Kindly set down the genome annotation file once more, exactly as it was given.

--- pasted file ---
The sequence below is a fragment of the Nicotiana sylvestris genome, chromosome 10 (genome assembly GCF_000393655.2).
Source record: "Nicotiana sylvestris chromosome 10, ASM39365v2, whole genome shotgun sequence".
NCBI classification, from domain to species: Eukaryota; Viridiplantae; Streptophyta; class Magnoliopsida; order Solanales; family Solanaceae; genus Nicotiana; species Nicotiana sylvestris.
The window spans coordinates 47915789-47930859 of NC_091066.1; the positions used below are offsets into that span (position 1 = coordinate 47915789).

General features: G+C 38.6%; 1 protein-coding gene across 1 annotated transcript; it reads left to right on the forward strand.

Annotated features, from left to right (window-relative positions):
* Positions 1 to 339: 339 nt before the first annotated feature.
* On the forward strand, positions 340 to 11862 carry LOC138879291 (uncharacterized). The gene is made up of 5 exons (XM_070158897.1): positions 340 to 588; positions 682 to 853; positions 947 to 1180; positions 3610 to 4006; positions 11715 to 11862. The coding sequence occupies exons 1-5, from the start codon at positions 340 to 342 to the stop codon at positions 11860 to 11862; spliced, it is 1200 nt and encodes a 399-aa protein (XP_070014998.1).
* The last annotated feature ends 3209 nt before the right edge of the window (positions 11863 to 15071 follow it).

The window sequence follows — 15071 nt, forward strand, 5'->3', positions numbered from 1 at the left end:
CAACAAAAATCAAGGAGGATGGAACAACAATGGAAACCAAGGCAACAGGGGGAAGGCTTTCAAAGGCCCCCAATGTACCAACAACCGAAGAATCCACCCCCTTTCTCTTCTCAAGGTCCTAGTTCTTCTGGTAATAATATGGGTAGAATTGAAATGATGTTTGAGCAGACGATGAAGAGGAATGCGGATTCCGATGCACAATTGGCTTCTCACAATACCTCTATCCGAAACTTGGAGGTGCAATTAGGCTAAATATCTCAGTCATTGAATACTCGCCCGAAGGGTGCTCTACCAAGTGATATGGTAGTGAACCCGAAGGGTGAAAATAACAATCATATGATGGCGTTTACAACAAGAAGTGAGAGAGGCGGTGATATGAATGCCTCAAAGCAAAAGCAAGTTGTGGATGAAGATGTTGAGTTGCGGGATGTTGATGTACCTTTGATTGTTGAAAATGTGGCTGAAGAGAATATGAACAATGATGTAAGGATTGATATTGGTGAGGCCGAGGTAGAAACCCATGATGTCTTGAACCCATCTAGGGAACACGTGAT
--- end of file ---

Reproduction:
The sequence below is a fragment of the Nicotiana sylvestris genome, chromosome 10 (genome assembly GCF_000393655.2).
Source record: "Nicotiana sylvestris chromosome 10, ASM39365v2, whole genome shotgun sequence".
NCBI classification, from domain to species: Eukaryota; Viridiplantae; Streptophyta; class Magnoliopsida; order Solanales; family Solanaceae; genus Nicotiana; species Nicotiana sylvestris.
The window spans coordinates 47915789-47930859 of NC_091066.1; the positions used below are offsets into that span (position 1 = coordinate 47915789).

General features: G+C 38.6%; 1 protein-coding gene across 1 annotated transcript; it reads left to right on the forward strand.

Annotated features, from left to right (window-relative positions):
* Positions 1 to 339: 339 nt before the first annotated feature.
* On the forward strand, positions 340 to 11862 carry LOC138879291 (uncharacterized). The gene is made up of 5 exons (XM_070158897.1): positions 340 to 588; positions 682 to 853; positions 947 to 1180; positions 3610 to 4006; positions 11715 to 11862. The coding sequence occupies exons 1-5, from the start codon at positions 340 to 342 to the stop codon at positions 11860 to 11862; spliced, it is 1200 nt and encodes a 399-aa protein (XP_070014998.1).
* The last annotated feature ends 3209 nt before the right edge of the window (positions 11863 to 15071 follow it).

The window sequence follows — 15071 nt, forward strand, 5'->3', positions numbered from 1 at the left end:
CAACAAAAATCAAGGAGGATGGAACAACAATGGAAACCAAGGCAACAGGGGGAAGGCTTTCAAAGGCCCCCAATGTACCAACAACCGAAGAATCCACCCCCTTTCTCTTCTCAAGGTCCTAGTTCTTCTGGTAATAATATGGGTAGAATTGAAATGATGTTTGAGCAGACGATGAAGAGGAATGCGGATTCCGATGCACAATTGGCTTCTCACAATACCTCTATCCGAAACTTGGAGGTGCAATTAGGCTAAATATCTCAGTCATTGAATACTCGCCCGAAGGGTGCTCTACCAAGTGATATGGTAGTGAACCCGAAGGGTGAAAATAACAATCATATGATGGCGTTTACAACAAGAAGTGAGAGAGGCGGTGATATGAATGCCTCAAAGCAAAAGCAAGTTGTGGATGAAGATGTTGAGTTGCGGGATGTTGATGTACCTTTGATTGTTGAAAATGTGGCTGAAGAGAATATGAACAATGATGTAAGGATTGATATTGGTGAGGCCGAGGTAGAAACCCATGATGTCTTGAACCCATCTAGGGAACACGTGAT